The feminization of poverty is increasingly recognized as a global phenomenon, affecting women not only in third world countries but also in the West. Taking globalization as its starting point, Western Welfare in Decline explores the plight of poor single mothers in five English-speaking nations that have implemented welfare restructuring: the United States, Canada, Britain, Australia, and Aotearoa/New Zealand. This restructuring is analyzed in relation to the emergence of neoliberalism, which valorizes the free market, individualism, and a circumscribed role for the state.
Contributors to Western Welfare in Decline creatively combine theoretical and empirical analysis, emphasizing the economic and social goals of welfare reforms and the discourses of labor, gendered subjectivity, and the separation of public and private spheres. They document how the neoliberal project of welfare reform interacts with local cultures to create both similar and divergent new cultural formations and identify opportunities for asserting the social rights of poor single mothers who are being denied these rights at the level of the nation-state.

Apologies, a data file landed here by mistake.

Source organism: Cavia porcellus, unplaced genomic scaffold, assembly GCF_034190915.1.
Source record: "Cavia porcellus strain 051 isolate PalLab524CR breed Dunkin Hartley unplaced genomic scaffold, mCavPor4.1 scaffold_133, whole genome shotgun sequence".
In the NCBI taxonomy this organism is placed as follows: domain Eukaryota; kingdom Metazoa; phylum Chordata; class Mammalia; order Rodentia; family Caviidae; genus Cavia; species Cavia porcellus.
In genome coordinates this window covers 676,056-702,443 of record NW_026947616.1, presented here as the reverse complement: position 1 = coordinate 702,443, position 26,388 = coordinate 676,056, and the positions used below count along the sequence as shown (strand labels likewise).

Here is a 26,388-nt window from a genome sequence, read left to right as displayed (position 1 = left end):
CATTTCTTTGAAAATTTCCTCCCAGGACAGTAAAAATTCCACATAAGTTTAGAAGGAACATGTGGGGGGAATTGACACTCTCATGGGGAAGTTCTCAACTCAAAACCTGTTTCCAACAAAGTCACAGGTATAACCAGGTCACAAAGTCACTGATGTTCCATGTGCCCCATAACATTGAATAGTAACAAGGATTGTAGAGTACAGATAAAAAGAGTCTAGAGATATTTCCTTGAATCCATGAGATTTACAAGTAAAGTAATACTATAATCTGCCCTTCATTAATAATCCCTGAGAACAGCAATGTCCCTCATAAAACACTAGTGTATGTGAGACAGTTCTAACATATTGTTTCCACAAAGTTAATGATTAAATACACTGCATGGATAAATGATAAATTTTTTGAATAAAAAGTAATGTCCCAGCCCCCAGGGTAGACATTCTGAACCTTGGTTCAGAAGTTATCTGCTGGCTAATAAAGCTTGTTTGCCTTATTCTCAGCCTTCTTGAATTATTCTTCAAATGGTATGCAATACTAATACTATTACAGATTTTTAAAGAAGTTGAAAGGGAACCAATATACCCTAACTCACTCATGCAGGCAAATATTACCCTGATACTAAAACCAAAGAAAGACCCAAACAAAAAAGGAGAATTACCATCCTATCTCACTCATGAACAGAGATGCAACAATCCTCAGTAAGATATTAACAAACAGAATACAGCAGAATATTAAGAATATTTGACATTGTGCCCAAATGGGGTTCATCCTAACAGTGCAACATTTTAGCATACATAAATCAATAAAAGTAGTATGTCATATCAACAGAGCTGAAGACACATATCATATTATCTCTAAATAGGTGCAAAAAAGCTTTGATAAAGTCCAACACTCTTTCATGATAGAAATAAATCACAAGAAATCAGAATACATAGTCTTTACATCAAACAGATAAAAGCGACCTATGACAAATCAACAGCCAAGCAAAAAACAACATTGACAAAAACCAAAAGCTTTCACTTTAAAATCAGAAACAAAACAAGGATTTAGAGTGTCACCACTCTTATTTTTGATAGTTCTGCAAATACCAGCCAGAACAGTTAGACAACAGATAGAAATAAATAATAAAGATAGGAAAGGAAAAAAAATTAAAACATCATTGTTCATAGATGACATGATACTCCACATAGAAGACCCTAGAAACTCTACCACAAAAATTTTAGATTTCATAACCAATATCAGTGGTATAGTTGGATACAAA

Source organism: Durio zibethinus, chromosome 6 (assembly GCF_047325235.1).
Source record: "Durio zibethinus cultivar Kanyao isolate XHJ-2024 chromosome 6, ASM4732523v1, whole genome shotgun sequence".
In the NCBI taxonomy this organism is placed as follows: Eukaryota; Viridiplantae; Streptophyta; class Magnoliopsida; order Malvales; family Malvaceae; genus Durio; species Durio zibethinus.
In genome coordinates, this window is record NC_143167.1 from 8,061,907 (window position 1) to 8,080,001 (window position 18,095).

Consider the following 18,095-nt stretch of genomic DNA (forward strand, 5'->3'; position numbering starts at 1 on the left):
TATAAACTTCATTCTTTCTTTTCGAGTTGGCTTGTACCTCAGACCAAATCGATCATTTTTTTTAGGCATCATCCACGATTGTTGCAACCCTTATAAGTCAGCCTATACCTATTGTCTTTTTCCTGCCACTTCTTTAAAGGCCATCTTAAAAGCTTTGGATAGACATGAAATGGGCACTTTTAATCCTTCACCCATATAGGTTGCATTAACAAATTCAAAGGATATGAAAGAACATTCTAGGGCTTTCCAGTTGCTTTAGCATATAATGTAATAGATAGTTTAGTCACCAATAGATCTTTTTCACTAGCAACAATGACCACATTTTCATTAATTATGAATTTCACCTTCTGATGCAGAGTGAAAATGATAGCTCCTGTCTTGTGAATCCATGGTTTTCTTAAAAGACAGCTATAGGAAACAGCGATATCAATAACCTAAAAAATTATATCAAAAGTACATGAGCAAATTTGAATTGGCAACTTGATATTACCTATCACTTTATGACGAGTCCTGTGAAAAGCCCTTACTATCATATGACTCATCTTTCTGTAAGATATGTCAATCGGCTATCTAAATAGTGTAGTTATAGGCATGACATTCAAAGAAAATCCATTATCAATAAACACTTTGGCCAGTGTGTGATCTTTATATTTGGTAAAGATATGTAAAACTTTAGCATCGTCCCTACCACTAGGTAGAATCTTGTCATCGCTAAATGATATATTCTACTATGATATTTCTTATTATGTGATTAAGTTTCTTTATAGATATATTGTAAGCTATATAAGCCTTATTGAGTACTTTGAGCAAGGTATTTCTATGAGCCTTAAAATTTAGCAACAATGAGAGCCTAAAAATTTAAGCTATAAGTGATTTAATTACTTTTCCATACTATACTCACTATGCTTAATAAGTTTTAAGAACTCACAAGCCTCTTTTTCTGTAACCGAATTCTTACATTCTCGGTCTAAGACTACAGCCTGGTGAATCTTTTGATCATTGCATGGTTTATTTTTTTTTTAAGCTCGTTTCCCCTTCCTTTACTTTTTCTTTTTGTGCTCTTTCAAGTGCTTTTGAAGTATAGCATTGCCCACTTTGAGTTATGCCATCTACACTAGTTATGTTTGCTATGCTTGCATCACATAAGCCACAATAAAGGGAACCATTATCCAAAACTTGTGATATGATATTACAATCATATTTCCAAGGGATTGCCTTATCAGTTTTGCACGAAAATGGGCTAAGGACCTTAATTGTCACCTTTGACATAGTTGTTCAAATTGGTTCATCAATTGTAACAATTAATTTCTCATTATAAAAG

PART I: THE BIG PICTURE: GLOBALIZATION, NEOLIBERALISM, AND THE FEMINIZATION OF POVERTY
1 Introduction: The Global Feminization of Poverty
2 Neoliberalism I: Discourses of Personhood and Welfare Reform
3 Neoliberalism II: The Global Free Market
4 Globalization as Hybridity
PART II: ON THE GROUND: CASE STUDIES IN THE ARTICULATION OF (GENDERED) NEOLIBERALISM WITH (GENDERED) LOCAL CULTURE
5 From New Deal to Bad Deal: Racial and Political Implications of U.S. Welfare Reform
6 The Great Undoing: State Formation, Gender Politics, and Social Policy in Canada
7 The Responsible Citizen: Creating a New British Welfare Contract
8 Paradoxes in "Paradise": The Changing Politics of Women, Welfare, and Work in Australia
—Susan L. Robertson
9 Neoliberalism and Tino Rangatiratanga: Welfare State Restructuring in Aotearoa/New Zealand
10 Where to Next?: Against and Beyond Neoliberalism
List of Contributors